Hamish MacDonald: So on another matter, Parliament resumes this week. The Opposition is committing to increasing the threshold so that more people can work more hours before their jobseeker payments are tapered off. It’ll make, as I understand it, around 300,000 people eligible to work additional hours. Are you confident that people in that position can work more hours? I mean, you’re doing this rather than agreeing to an increase in the jobseeker rate.


Simon Birmingham: There are currently around 800,000 Australians are still on jobseeker and around 75% of those report zero additional earnings. We are absolutely confident that amongst that 800,000 there should be many, indeed there should be all, given they are on jobseeker who can and should be able to undertake additional work. And this is about creating a real and genuine incentive for them to do so. And at a time where it is clearly good economic policy for Australia to pursue this approach, we know that pressures in the labour market continue to contribute to inflationary pressures across the economy, so actually creating greater incentive for more Australians to work at a time when the unemployment rate is at record lows, 50 plus year lows that we see. And yet small and medium sized businesses are crying out for more people to be available to undertake more work can help to ease some of those pressures within the economy by getting more people more active in the labour market. That’s precisely what this measure is intended to do and it’s why we urge the government to actually adopt this. There was a brief period after Peter Dutton proposed this measure where the Labor Party said yes, well, maybe we will take a look at it. Then they decided to back-pedal from that. But rather than being too proud to adopt good policy, they should embrace this as good policy.


Hamish MacDonald: I’m more interested in the substance of this. What evidence do you have that these people are actually in a position to take on more work? You seem to be saying that they’re all in a position to do so.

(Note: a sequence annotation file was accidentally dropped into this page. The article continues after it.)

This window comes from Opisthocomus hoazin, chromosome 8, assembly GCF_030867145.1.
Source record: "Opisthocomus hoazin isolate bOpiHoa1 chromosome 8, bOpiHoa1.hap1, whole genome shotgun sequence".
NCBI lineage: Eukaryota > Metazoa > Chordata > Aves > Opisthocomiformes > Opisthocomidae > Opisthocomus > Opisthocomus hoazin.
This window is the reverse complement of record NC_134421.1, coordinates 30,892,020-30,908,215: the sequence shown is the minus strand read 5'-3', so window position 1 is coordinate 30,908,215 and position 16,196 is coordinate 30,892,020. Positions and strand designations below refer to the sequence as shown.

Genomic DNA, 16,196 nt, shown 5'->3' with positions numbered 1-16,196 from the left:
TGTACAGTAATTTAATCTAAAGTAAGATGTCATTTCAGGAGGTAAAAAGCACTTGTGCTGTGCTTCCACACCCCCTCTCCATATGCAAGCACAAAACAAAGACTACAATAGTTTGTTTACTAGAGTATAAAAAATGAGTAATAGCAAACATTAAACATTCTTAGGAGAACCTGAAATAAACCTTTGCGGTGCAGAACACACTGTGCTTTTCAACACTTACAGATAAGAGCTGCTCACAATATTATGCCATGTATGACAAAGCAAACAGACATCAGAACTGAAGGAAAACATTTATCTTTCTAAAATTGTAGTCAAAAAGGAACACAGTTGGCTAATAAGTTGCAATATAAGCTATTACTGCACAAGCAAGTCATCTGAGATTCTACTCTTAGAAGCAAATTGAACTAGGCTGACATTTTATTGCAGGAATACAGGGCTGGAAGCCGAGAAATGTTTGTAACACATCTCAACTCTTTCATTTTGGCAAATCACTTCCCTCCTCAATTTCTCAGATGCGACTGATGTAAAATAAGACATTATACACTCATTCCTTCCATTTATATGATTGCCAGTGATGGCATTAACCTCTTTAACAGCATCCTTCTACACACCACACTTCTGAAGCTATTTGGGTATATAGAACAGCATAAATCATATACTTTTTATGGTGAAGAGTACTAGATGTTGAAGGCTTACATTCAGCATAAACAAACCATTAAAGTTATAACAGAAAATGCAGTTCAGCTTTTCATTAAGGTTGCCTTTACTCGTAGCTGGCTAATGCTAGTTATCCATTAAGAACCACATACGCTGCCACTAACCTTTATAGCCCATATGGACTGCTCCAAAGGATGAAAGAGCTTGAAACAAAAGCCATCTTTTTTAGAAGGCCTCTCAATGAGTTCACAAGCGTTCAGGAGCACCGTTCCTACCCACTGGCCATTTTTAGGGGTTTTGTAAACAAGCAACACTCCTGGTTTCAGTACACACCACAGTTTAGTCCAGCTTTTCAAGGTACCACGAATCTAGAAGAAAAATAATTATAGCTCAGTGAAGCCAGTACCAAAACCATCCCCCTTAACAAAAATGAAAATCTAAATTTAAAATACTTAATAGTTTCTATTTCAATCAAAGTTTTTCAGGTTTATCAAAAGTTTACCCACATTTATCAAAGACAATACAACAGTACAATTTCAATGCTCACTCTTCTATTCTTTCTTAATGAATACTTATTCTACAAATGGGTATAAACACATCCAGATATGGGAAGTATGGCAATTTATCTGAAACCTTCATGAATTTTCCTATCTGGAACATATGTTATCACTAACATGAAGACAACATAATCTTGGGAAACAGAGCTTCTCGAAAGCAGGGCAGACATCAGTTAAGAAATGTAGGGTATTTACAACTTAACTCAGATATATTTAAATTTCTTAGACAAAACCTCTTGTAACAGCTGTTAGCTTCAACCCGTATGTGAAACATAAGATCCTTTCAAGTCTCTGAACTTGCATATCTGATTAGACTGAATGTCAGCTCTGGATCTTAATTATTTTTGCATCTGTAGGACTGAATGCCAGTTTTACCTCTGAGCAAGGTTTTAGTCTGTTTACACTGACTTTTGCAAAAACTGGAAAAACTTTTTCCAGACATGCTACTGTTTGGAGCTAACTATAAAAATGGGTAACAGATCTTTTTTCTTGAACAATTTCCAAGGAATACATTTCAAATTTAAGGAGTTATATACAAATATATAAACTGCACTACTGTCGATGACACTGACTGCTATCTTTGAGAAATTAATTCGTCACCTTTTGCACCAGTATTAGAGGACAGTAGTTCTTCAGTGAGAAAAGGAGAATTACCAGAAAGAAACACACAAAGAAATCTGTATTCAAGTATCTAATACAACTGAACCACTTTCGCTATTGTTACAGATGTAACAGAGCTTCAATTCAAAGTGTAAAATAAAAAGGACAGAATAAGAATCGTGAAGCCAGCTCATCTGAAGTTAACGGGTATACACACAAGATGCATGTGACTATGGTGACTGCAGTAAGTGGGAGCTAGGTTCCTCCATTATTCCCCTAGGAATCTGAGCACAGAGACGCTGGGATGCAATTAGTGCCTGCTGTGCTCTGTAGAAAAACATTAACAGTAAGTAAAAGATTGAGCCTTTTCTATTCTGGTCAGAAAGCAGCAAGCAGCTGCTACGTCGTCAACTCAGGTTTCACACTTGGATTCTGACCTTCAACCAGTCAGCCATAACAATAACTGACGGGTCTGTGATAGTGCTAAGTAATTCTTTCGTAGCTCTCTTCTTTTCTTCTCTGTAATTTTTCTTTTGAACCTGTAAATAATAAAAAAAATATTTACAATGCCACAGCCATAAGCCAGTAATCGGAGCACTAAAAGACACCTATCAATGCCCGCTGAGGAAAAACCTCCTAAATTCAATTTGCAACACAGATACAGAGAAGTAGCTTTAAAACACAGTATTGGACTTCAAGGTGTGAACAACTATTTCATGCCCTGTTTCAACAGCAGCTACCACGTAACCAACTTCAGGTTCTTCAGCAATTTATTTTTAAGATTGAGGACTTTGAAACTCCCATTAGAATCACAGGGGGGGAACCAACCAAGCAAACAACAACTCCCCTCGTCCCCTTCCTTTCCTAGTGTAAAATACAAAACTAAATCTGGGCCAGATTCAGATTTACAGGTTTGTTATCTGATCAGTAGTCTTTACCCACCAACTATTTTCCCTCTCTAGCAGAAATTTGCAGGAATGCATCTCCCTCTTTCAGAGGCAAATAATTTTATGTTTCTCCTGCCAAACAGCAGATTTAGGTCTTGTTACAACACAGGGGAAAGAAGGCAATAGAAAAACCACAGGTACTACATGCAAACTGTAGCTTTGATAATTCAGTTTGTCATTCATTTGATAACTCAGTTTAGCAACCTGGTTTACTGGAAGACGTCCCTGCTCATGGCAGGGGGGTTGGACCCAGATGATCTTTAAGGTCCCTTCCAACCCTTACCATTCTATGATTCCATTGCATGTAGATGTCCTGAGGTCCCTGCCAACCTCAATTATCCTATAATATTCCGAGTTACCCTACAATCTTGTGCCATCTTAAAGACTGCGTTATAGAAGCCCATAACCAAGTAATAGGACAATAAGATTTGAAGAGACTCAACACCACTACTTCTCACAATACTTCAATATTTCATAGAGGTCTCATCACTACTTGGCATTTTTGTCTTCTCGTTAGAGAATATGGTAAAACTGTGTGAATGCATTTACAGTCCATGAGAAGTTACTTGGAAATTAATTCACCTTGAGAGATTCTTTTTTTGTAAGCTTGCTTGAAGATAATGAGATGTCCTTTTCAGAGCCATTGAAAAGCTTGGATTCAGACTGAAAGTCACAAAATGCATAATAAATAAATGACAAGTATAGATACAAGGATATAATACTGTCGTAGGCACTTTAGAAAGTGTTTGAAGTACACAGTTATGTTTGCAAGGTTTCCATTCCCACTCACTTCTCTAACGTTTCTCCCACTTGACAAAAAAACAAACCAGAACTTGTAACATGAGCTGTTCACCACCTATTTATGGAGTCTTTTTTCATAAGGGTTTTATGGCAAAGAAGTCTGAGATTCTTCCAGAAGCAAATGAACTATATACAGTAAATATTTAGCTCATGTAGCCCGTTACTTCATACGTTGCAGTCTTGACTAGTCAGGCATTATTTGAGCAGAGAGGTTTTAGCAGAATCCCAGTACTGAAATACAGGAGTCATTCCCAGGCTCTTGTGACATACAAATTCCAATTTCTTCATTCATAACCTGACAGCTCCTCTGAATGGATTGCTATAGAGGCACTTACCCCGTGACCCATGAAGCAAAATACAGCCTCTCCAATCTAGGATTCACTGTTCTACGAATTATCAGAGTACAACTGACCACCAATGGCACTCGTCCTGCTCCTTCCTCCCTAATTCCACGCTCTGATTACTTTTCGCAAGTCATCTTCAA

Simon Birmingham: Hamish, these are people who are on JobSeeker. These are Australians who aren’t currently working. They’re not reporting any income at present. They aren’t on disability support payments or other payments that exist within the Australian social safety net system. These are people who are on the JobSeeker payment. They are expected to be looking for work, they are expected to be available for work and they should be taking up work where it is available. Now what we’re proposing here though, is an additional incentive that will ensure they are able to keep more of what they earn. That effective marginal tax rate, in a sense, if you want to put it that way, that applies currently would be eased so that they could keep up to $300 of what they earn before it affects those JobSeeker payments. And we believe that that additional incentive should help to encourage more people to actually step in and take more part time or casual opportunities that are in significant demand across much of small and medium sized business around Australia.


Hamish MacDonald: You’re the Leader of the Opposition in the Senate. The housing debate resumes this week as well. Are you comfortable if the Housing Australia Future Fund goes down and the Government holds a double dissolution trigger?


Simon Birmingham: We are. We’ve opposed this from the get-go from the time that the Labor Party announced this policy because we think it is bad policy. It is creating a multi-billion-dollar fund, a $10 billion fund that pretends to sit off budget. It’s not doing so in the same type of circumstances, say, as when the Future Fund was created, where the nation had no debt, and we were able to create a fund like that out of excess surpluses in a zero debt environment. This is actually creating a fund out of further borrowings that government will have to undertake. It does absolutely nothing to help with home ownership in Australia. It doesn’t have any guarantees in relation to achieving a building or any type of reversal of the decline that we’ve seen where indeed housing approvals now in Australia at the lowest level since the Gillard Government. So, we think it’s bad policy first and foremost, if the Government wants to play politics threatening double dissolution elections, reintroducing the bill unnecessarily into the House of Representatives because it’s still on the Senate notice paper. So that is purely a political stunt for them to do so. Well, that’s a matter for the Government in terms of the political stunts they’re pursuing. We’ve looked at this in a policy lens and we don’t think it stacks up.


Hamish MacDonald: Senator, we’ll leave it there. Thank you very much.


Simon Birmingham: Thank you, Hamish.